Calder At Large

Peter Calder on life in New Zealand

Peter Calder: Taking the trash out of the rubbish

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Sifting through other people's discards may not be everyone's cup of tea but waste auditing is a serious job.

Sunshine Yates sorts through items discarded by a school. Photo / Brett Phibbs
Sunshine Yates sorts through items discarded by a school. Photo / Brett Phibbs

The people who spent their days elbow-deep in others' rubbish used to be called reporters. Working for the scandal sheets of Fleet St, they searched bins for evidence of a celebrity's indiscretion or some other matter of equally vital public interest.

These days ferreting through the rubbish is a noble pursuit called waste auditing; and it's the job not of grubby hacks but of waste-management consultants.

One such person is Sunshine Yates - could there be a more apt name for someone whose reason for being is making the planet a nicer place to live? - and when I meet her, she's emptying the rubbish bins at Western Springs College.

These are not just any bins. They gleam with a waxy sheen from having been buffed within an inch of their lives. "That's how we roll around here," says caretaker Selwyn Watford. "Nothing but the best for Western Springs College."

Each bin is emptied into a bag which is then weighed - keen third-form volunteer Samuel Newland solemnly intones the numbers for Yates to record - before being packed into a van and sent to the Waitakere Transfer Station for sorting.

The college has been funded by the Ministry for the Environment to set up what Yates calls "a state-of-the-art recycling system" and as part of the job, she is conducting an end-of-year audit of a week's waste.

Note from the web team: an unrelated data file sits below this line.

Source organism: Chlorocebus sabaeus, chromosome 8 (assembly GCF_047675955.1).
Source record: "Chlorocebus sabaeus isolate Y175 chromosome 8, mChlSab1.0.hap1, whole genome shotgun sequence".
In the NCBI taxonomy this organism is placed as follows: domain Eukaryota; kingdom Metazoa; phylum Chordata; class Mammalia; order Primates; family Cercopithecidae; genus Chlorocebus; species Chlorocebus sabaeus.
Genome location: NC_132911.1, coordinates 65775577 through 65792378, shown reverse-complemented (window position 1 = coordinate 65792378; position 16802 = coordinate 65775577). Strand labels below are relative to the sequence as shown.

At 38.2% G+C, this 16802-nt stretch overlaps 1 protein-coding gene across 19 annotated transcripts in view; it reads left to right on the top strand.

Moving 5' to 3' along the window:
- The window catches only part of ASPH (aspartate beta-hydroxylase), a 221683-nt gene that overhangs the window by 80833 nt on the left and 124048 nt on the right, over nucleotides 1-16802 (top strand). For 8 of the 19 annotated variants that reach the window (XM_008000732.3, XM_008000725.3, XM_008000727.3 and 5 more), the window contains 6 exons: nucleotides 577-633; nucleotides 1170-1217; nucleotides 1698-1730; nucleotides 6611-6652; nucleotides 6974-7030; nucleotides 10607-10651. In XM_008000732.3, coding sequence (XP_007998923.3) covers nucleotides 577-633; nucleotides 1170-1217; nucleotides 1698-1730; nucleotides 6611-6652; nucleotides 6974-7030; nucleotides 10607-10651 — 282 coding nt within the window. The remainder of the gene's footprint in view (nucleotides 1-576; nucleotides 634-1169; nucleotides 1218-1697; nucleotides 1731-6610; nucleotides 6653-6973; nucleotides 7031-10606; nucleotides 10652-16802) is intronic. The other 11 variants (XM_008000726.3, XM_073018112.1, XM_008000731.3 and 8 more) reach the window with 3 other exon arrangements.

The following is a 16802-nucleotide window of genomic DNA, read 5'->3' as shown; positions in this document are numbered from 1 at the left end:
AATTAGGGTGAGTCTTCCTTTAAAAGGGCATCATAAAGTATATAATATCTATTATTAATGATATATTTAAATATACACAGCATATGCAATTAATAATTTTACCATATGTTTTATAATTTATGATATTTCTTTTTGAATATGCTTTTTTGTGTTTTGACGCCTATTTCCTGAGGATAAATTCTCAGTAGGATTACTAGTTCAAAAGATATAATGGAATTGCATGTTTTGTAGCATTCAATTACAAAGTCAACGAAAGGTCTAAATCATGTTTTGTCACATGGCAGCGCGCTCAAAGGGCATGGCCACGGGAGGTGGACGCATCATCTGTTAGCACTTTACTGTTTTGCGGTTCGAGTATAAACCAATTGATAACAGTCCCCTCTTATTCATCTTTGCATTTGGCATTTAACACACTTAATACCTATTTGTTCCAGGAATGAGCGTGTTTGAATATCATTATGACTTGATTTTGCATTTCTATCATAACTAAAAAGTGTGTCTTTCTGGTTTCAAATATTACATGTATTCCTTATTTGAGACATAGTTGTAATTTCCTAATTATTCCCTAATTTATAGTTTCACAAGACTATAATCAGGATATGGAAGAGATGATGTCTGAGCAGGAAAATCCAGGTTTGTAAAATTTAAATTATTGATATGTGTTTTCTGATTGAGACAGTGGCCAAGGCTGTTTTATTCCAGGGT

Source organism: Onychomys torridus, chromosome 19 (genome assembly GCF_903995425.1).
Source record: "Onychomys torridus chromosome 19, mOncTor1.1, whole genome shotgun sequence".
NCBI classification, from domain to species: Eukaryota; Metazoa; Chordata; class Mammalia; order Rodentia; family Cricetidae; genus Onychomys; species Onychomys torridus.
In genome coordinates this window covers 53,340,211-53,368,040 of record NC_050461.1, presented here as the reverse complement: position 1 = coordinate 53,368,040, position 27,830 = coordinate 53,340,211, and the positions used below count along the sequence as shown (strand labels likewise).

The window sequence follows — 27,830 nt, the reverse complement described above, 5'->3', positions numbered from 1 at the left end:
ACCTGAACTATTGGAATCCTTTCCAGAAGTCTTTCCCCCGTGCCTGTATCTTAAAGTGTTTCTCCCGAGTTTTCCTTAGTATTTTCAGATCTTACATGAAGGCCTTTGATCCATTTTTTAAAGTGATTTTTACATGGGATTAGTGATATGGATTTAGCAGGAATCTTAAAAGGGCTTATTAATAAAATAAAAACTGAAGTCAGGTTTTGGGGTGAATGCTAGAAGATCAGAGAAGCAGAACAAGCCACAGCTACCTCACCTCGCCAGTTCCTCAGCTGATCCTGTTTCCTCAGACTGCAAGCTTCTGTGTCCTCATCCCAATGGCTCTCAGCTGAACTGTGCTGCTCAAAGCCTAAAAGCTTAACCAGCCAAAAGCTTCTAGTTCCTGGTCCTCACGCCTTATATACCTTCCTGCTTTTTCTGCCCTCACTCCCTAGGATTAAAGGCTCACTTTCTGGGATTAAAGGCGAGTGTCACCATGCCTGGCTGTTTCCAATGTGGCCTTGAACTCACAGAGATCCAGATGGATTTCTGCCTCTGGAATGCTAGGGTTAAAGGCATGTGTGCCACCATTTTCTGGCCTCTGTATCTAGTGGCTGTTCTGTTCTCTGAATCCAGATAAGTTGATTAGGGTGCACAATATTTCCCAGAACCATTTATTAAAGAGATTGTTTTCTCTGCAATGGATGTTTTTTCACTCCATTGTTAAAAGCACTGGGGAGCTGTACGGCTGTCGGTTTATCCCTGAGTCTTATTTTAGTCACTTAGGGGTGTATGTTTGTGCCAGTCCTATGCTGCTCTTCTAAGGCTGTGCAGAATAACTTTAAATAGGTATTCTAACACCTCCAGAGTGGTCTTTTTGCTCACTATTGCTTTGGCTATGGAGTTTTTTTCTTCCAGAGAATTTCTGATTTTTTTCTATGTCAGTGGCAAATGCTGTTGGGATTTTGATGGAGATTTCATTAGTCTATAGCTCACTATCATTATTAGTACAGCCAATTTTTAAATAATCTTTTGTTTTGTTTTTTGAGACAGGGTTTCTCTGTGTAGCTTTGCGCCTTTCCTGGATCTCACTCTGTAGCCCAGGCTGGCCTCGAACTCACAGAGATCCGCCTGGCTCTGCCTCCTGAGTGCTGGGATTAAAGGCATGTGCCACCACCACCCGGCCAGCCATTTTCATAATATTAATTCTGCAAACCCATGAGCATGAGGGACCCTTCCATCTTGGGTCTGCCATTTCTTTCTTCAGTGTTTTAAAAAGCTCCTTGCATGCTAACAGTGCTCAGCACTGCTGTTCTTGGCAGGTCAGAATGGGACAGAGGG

Yates is co-director (with Bruce Middleton) of Waste Not Consulting, an organisation that describes waste reduction as "our core business, our speciality and our passion". Its clients include more than two dozen large corporates from Air New Zealand to Watercare, twice that many local authorities and a handful of government departments as well.

At Western Springs, part of the project involves setting up attractive bin stations with colourful, clean and bright signage.

"We decided to go all out on having it look good," explains Yates, "because if it looks good, the students will be more likely to work with it."

The food scraps are consigned to an industrial-size worm farm called a Tat-G, which produces rich vermicast for the college gardens that are also part of the project.

"The whole point of the process," Yates explains, "is to see what proportion of the waste being sent to landfill could actually have been composted or recycled and to develop strategies to make sure it is.

" Otherwise nobody actually knows what's in a bin."

Two days later, Yates and a trio of contract co-workers - Lynn Green, David Kannu and Robert Kornfeld - know precisely what is in those bags they weighed. They're picking through it, item by item, and sorting it according to material type.

For those of us who regard something chucked in the bin as both out of sight and out of mind, it might seem like a pretty unsavoury task. Certainly the Herald photographer turns a bit pale when the bottom of one bin turns out to be home to a large population of plump maggots. But to judge by the expressions on their faces, Yates and her co-workers might as well be picking strawberries.

But it is not a straightforward job. Sometimes they find themselves staring at an item, trying to determine what it's made of - few end up in the too-hard basket - and judgment calls have to be made for objects made of multiple materials. Once the task is complete, the reweighed bags will tell them precisely how accurate the sorting at source has been.

Yates seems the ideal person to answer my perennial question about the way I manage my domestic waste: doesn't it need to be done on an industrial scale to be effective? As individuals, we are encouraged to be terrified about putting the right piece of rubbish in the right bin, but it seems little more than a symbolic gesture when compared to the contribution of heavy industry and rampant consumerism to rendering the planet uninhabitable.

Her answer is a challenge to everyone to create a working composting system or worm farm.

"Over half of domestic rubbish is green waste and food waste," she says, explaining that the putrescible waste - the stuff that rots - is the source of the "very potent" methane emissions from landfills.

"So if you process your own food waste, you don't only reduce your rubbish by half, you reduce the harm caused by your rubbish - and you create a product that you can put on your garden."

For more information go to

www.wastenot.co.nz

- NZ Herald

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